This gene gives fingers to humans—and legs to snakes
Even better, it’s called Sonic Hedgehog
It’s not often that you get to read about walking snakes, Sonic the Hedgehog, and human genetics in the same day. Believe it or not, these very different things are all joined by a fascinating story that’s buried within your genome—the story of human development.
From just a tiny egg, humans develop into multifaceted beings. That single egg will give rise to some very different structures (muscles, eyes, hands, and so on). How this process takes place is still an area of active research, but what we do know is that it’s incredibly complex, involving a web of genes that turn on and off in a specific order, in specific locations, at specific times. Within this gene network lies a series of master regulators that influence many processes of development. One such master gene is known as the Sonic Hedgehog gene.
In the video game world, Sonic the Hedgehog is a fast-moving blue creature with spikes known for his ability to run and jump. In the genetics world, Sonic Hedgehog is a gene that helps orchestrate the proper development of numerous diverse body parts including the limbs we use for running (and the brains we use to play the video game)1,2. The Sonic Hedgehog gene produces a protein of the same name, usually shortened to just SHH, which helps cells talk to one another. The protein is released from a cell and diffuses to neighboring cells where it interacts with special SHH-receiving proteins. This interaction triggers a chain reaction within the receiving cell, and ultimately stimulates the cell to turn specific genes either on or off (many of which help give a cell its identity). By controlling these important genes, SHH acts as a master regulator during development.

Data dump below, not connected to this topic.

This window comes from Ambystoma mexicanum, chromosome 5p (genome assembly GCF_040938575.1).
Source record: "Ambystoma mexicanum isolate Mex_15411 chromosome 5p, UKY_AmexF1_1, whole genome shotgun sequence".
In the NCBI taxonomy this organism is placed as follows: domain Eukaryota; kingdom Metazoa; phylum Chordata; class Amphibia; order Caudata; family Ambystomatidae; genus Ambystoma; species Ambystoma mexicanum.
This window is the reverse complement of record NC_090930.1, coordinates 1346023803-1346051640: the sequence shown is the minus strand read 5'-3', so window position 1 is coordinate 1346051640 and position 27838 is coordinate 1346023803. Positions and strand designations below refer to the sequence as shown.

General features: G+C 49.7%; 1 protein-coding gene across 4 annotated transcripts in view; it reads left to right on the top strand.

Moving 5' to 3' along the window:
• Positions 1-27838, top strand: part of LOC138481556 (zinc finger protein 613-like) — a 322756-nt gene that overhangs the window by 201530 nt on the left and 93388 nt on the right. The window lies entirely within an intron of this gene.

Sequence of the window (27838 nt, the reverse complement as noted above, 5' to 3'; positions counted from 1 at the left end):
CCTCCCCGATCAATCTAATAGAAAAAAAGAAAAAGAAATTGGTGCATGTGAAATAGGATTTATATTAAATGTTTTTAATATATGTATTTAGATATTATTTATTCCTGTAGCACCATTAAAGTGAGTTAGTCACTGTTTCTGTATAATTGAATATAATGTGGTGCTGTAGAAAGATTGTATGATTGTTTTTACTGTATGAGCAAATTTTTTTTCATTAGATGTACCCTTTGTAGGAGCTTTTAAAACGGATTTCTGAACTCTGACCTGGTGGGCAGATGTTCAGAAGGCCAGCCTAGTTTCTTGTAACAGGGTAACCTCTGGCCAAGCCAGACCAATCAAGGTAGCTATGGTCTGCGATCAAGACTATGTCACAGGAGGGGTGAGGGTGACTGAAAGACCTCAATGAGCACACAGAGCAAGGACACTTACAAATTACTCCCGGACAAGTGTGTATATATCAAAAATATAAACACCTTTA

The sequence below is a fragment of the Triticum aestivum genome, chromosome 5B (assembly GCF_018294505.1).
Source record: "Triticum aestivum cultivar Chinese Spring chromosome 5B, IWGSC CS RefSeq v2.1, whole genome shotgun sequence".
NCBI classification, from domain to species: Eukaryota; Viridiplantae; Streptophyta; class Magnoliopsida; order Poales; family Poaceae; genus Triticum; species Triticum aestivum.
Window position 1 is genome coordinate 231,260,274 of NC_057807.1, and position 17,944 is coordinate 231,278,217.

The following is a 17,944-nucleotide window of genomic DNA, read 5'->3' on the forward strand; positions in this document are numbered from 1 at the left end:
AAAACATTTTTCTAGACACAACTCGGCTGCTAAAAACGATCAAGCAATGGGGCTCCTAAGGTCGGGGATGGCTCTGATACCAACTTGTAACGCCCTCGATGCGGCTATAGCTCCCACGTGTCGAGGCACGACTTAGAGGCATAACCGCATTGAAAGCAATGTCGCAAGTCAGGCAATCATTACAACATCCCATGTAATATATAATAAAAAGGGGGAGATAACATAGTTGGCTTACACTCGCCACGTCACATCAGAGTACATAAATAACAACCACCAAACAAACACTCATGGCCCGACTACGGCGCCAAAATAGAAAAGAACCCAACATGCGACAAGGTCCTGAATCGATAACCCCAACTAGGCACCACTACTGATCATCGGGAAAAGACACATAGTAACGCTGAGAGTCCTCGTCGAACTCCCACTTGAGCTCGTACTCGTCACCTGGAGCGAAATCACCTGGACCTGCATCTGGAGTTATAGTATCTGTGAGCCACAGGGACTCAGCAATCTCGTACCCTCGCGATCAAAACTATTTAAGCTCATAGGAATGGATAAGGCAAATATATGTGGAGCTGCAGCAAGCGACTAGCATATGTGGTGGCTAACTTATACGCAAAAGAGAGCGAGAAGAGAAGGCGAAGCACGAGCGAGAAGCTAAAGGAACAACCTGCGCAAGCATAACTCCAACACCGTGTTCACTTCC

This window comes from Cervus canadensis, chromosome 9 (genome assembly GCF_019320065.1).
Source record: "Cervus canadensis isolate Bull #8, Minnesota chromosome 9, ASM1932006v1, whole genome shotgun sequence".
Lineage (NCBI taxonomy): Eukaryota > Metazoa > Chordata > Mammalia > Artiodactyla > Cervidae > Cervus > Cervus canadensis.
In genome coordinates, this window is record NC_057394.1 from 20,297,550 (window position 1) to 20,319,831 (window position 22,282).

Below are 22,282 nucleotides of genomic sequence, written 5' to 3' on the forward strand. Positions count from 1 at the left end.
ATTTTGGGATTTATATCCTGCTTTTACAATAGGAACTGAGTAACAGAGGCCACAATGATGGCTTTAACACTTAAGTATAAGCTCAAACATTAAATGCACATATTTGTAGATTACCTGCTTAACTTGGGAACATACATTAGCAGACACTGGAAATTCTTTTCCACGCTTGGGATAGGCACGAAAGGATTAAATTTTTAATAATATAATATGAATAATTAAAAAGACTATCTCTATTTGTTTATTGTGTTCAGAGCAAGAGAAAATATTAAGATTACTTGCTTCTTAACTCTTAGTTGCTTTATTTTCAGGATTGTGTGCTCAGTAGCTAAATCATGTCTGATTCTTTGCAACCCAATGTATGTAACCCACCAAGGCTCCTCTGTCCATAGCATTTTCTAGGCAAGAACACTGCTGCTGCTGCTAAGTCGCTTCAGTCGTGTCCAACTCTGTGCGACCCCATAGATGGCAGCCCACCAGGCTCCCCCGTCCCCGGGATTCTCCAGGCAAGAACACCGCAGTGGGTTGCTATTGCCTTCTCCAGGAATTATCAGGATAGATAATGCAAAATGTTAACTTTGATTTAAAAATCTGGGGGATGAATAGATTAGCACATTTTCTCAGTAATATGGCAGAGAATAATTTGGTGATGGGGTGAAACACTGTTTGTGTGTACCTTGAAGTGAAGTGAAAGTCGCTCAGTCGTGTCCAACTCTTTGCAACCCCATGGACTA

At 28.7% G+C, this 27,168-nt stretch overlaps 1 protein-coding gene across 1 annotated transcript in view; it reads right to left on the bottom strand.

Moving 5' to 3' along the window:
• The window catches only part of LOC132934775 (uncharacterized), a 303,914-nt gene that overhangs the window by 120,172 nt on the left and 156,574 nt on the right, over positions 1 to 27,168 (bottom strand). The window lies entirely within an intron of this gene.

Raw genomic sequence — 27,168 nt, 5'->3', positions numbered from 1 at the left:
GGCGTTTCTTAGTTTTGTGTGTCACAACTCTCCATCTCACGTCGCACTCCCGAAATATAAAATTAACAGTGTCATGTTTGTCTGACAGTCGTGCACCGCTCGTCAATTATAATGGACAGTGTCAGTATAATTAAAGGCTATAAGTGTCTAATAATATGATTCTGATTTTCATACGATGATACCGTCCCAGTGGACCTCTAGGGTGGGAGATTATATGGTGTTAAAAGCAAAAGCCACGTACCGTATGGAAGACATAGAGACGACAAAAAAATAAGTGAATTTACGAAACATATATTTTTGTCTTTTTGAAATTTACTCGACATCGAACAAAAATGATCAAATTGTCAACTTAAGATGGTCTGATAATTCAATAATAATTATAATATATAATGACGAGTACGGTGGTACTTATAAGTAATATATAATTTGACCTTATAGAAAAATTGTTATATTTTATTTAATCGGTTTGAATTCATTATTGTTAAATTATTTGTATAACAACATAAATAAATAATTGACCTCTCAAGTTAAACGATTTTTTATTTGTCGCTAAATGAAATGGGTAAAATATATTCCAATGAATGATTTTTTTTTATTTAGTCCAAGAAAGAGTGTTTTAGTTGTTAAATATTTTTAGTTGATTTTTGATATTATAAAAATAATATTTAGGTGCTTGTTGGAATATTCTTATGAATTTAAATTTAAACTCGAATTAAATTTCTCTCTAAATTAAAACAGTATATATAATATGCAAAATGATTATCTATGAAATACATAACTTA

How often do you contemplate the difference between your thumb and your pinky finger? If you’re like me, it’s only when trying to fandangle a keyboard short-cut that requires some fancy finger work. But chances are you don’t go so far to dissect how the cells of one part of your hand could differentiate their roles and form their correct digits. Well, let us take the mental burden off of you and give you the answer (or at least part of it): SHH
Very early on in development, when the embryo is just an elongated mass of cells, one group of cells begins to bulge out from the mass. This group will continue to bulge outwards to eventually form a limb (it could be an arm or a leg). During this process, the SHH gene is turned on in the bottommost part of the bulge. The localized production of the SHH protein causes a gradient in the bulge such that the lower part has high amounts of SHH, and the upper part has low amounts. Your fingers actually get their identity based on the amount of SHH they’re exposed to in these early stages: Your pinky was bathed in high amounts of SHH, while your thumb had none2-4. Small mutations that affect SHH signaling can cause a person to have differing numbers of digits (fingers or toes). For example, variants that cause no SHH to be produced can result in the near complete loss of digits, while too much SHH can cause a person to have extra fingers with atypical identities4.